This easy one-pot dish can be added or subtracted to according to taste. Good at any hiker camp!
Easy Cheesy Ham Skillet
Grown up comfort food. No need to pre-boil macaroni.
- 1/2 cup frozen peas
- 1/4 cup butter melted
- 1 Tbsp. flour
- 1 tsp. salt
- 3-1/4 cups milk
- 2 cups cooked ham cubed
- 8 oz. macaroni uncooked
- 1 cup sour cream
- 1 cup shredded cheese (Swiss, Cheddar, American, etc.)
Melt butter in heavy skillet or sauce pan.
Stir in salt and flour
Add milk little by little while stirring with a fork or whisk
Add ham and macaroni
Stir constantly while bringing to a boil
Cook until macaroni is tender, 10 - 12 minutes
Add frozen peas
Stir in sour cream and cheese to melt. Serve when peas are cooked through. Do not boil.
Have you seen it?
It’s my way of saying “thanks” for being a loyal reader.
About the manifesto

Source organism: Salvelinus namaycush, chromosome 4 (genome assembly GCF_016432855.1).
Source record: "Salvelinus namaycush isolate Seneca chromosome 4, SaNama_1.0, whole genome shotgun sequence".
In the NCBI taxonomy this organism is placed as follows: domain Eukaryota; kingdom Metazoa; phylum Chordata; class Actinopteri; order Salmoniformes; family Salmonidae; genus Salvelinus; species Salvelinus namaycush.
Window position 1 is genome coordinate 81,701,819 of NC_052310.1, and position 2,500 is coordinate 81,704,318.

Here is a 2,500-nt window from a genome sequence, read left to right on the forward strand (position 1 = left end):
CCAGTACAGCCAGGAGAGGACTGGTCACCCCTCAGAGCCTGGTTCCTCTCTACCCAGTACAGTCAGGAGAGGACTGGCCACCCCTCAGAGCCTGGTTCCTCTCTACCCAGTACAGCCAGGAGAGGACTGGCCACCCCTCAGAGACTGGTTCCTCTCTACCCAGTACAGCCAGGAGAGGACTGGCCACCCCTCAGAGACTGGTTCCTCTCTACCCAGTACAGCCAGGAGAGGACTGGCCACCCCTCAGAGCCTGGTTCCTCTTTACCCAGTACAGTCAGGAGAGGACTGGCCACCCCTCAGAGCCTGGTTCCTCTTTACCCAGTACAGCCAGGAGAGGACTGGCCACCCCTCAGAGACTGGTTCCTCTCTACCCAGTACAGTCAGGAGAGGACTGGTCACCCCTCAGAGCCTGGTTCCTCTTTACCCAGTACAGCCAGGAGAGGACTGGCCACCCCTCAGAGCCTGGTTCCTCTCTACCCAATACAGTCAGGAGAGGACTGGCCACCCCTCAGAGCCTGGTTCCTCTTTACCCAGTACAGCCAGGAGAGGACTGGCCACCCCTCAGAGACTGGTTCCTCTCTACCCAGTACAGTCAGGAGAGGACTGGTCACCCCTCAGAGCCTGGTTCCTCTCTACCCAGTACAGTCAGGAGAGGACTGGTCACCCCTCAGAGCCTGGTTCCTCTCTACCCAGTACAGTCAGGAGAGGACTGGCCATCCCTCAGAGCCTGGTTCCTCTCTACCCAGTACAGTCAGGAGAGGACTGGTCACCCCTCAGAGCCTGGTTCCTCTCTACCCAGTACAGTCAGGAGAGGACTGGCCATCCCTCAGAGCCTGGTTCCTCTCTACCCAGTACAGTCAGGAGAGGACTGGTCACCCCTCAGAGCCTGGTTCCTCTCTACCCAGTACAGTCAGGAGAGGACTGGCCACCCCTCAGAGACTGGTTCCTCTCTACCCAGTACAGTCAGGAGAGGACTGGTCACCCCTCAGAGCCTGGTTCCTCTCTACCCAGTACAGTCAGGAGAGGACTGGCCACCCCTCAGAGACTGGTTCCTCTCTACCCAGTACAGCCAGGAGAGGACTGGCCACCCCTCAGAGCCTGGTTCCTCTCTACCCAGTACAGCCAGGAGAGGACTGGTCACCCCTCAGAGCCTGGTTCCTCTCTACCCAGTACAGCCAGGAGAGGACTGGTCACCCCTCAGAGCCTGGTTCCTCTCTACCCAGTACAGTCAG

A Hiker’s Manifesto is a small eBook about the heart of hiking. It’s a call for hikers and outdoor enthusiasts to fall back in love with and make time for exploring and enjoying the Great Outdoors.
Don’t worry. A Hiker’s Manifesto isn’t the trail equivalent of War and Peace. I kept it brief so you can read it in one sitting.
Grab your FREE copy here. (If you’re super motivated, scroll down to the bottom of the page to Also by This Author for a quick look at some of my other titles.)
Don’t forget to share. Help yourself. And tell a friend!
Baby, it’s cold outside. But Fido still needs exercise. And so do you. Here are ten top Grays Harbor trail options for both of you. In no particular order:
- Lake Swano Trail at Grays Harbor College
Distance: 1.5 miles RT
An easy, scenic loop trail around a quiet lake through a magnificent second-growth forest. The Lake Swano Trail is also a gateway to other trails through the forest, including the Poggie Trail, Coastal Forest Trail, Nice Creek Trail, and Alder Creek Trail. The trail and wooden bridges and observation decks may be slick in wet weather, so watch your step.